PKD Connection Blog

PKD Health Notes, Q and A

Q and A – PKD and Protein

I’ve heard different conflicting information about how much protein I need with chronic kidney disease. How much is the right amount for me? Does it matter what kind of protein I eat?

As a general guideline, moderate-protein diets are typically recommended for patients pre-dialysis and high-protein diets are typically recommended for dialysis patients since protein is lost during dialysis treatments. The amount of protein in your meals must be enough to replace what you lose during dialysis and to meet your daily needs. Very low-protein diets are usually no longer the recommendation.

If your diet is lacking protein, your body may begin to break down your muscles as a source of protein. This can lead to a lack of energy, muscle loss and weakness, an increase in the number of infections, slower healing and even swelling, especially of the feet and ankles. Protein is also important for tissue growth and repair and preventing anemia.

You will know if you are getting enough protein by watching your albumin levels in your blood work. Albumin is a type of protein in the blood. When the albumin level is low, typically less than 3.8 mg/dL, it can begin to affect your health. Low levels of albumin are linked to increased rates of hospitalization and early death in chronic kidney disease and dialysis patients. It is essential to eat enough protein so that serum albumin is maintained at the desired level.

The type of protein and/or combination of protein in your diet does matter. There are two kinds of protein: complete and incomplete. You need both kinds of proteins. Complete sources of protein are found in milk, eggs, meat, poultry, fish and seafood, and contain all nine essential amino acids, which are the building blocks of protein. Plant proteins come from vegetables, breads and cereals and lack some of the essential amino acids. That is why their protein is often called “incomplete.” It is recommended that at least 50 percent of your protein needs come from complete protein sources and could even be as high as 75 percent.  If you are a vegetarian, with proper planning, it is possible to get all of your essential amino acids through specific food combinations.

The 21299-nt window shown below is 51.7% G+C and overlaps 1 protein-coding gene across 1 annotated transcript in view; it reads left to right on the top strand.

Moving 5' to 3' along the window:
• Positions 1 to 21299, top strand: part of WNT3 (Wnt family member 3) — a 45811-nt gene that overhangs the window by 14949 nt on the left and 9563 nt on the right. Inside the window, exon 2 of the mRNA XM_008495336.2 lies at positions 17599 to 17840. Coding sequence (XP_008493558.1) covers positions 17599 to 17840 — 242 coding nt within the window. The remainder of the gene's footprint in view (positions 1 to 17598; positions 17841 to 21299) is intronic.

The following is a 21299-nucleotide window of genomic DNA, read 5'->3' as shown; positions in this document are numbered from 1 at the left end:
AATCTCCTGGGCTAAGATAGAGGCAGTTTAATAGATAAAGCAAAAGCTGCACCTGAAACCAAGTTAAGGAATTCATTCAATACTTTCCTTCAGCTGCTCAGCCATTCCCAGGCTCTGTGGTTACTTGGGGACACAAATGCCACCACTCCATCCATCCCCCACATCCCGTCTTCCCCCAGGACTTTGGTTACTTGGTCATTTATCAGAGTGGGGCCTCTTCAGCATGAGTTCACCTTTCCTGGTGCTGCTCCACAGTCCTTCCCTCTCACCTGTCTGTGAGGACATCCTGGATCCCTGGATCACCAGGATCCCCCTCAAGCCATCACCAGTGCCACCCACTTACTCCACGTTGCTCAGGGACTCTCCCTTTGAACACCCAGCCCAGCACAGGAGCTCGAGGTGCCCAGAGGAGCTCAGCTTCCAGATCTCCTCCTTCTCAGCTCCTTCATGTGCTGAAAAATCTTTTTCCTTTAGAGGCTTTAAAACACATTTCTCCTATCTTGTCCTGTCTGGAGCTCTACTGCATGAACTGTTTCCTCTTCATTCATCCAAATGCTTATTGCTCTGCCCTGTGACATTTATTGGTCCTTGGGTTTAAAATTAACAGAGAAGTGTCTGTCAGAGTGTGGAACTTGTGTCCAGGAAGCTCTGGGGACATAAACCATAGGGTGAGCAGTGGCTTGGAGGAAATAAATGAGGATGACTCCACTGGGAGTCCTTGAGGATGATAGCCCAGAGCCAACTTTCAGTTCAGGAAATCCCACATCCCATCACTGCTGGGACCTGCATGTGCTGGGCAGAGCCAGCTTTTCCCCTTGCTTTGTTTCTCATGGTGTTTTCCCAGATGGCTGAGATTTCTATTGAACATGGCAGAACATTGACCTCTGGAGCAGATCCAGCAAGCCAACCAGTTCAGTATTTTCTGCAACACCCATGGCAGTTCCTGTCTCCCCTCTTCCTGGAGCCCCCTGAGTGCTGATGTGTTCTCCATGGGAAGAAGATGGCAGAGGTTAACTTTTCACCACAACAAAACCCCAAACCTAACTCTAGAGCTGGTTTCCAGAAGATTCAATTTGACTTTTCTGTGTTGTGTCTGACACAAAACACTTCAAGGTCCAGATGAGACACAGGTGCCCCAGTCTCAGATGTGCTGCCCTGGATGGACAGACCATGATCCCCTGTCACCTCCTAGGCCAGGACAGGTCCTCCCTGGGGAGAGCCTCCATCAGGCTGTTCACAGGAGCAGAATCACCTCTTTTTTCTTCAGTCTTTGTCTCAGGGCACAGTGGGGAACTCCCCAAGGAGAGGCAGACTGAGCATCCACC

Pre-dialysis
Recent literature does not support strict protein restrictions in this patient population. A recommended intake is 0.8 grams/kilogram of ideal body weight per day.

Hemodialysis
Protein: Most people on dialysis are encouraged to eat as much high-quality protein as they can. The better nourished you are, the healthier you will be. You will be encouraged to eat 1.0-1.5 grams of protein per kilogram of ideal body weight per day, at a minimum.

Peritoneal Dialysis Patients
Each time you do a PD exchange, you remove up to 9 grams of protein (approx. 1 oz. of meat).  Patients on peritoneal dialysis are advised to follow a high-protein diet because protein is lost through the dialysis. You will be encouraged to eat 1.2-1.4 grams of protein per kilogram of ideal body weight per day, at a minimum.

To calculate how much protein you should consume per day, follow the equation below.  Always follow your physician and/or dietitian’s recommendations.  These are simply guidelines.

You will first need to figure out your Ideal Body Weight (IBW).

To do this:
Women – First 5 ft = 100 lbs; every inch above 5 feet, add 5 pounds
Men – First 5 ft = 106 lbs; every inch above 5 feet, add 6 pounds

To calculate the amount of protein to eat per day:
1. Ideal Body Weight (insert your number) / 2.2 (kg) = Weight (kg)
2. Weight (kg) x amount of protein stated above (ex. .8, 1.2, or 1.5) = g of protein to eat per day

Example: 5-foot-3 Woman
1. IBW =100 lbs + (3 x 5 lbs) = 115 lbs
2. 115 lbs/ 2.2 = 52.3 kg.
3. 52.3 (kg) x .8 (pre-dialysis requirements) = 42 g of protein/day
4. Equates to 6 oz (1 oz = 7 g of protein)

Comments

  1. Lisa Solatka says:

    Kelly-Thank you so much for creating/doing this blog site. There are so many times when I long for a reliable resource to go to regarding diet and PKD. Thanks, Lisa

    1. Kelly Welsh says:

      Glad we can help Lisa! Let us know if there are any certain questions/topics that you would like to know about!

  2. Kathleen says:

    Hi: I just wanted thank you for the helpful information. I am new PKD and pre-dialysis but my doctor just told me I have to start thinking about dialysis and get on a kidney list for a transplant. I am trying to find a menu that is kidney friendly. I have alot of allergies so I have been finding it very challenging. If you have any advice on diet I would surely appreciate it. Thank you.

  3. Meg says:

    I found a really great low sodium chicken broth at Trader Joe’s! It has only 70 mg of sodium per serving, which is GREAT compared to the 500+ mg of sodium that Swanson’s low sodium chicken contains.

    The flavor is nice and Trader Joe’s has other options such as beef or vegetarian broth.

    I thought I would pass this find along to others as I’m always on the look out for great low sodium products!

    1. Kelly Welsh says:

      Thanks Meg for the information! This is exactly what we had in mind for this site! I will be trying this myself ASAP!

  4. DA2516 says:

    Hello,

    I have never been diagnosed with PKD, but it has run in my family long enough that it would be assumed I would be diagnosed at some point in my life. I am 25 and currently weigh 165 pounds, am very active, and eat very healthy. I would like to try and put on about 10 pounds of muscle, and obviously for that to occur, I would need to watch my caloric and protein intakes. Is 1.0 g/lb a bad number to set as a goal? Thank you.

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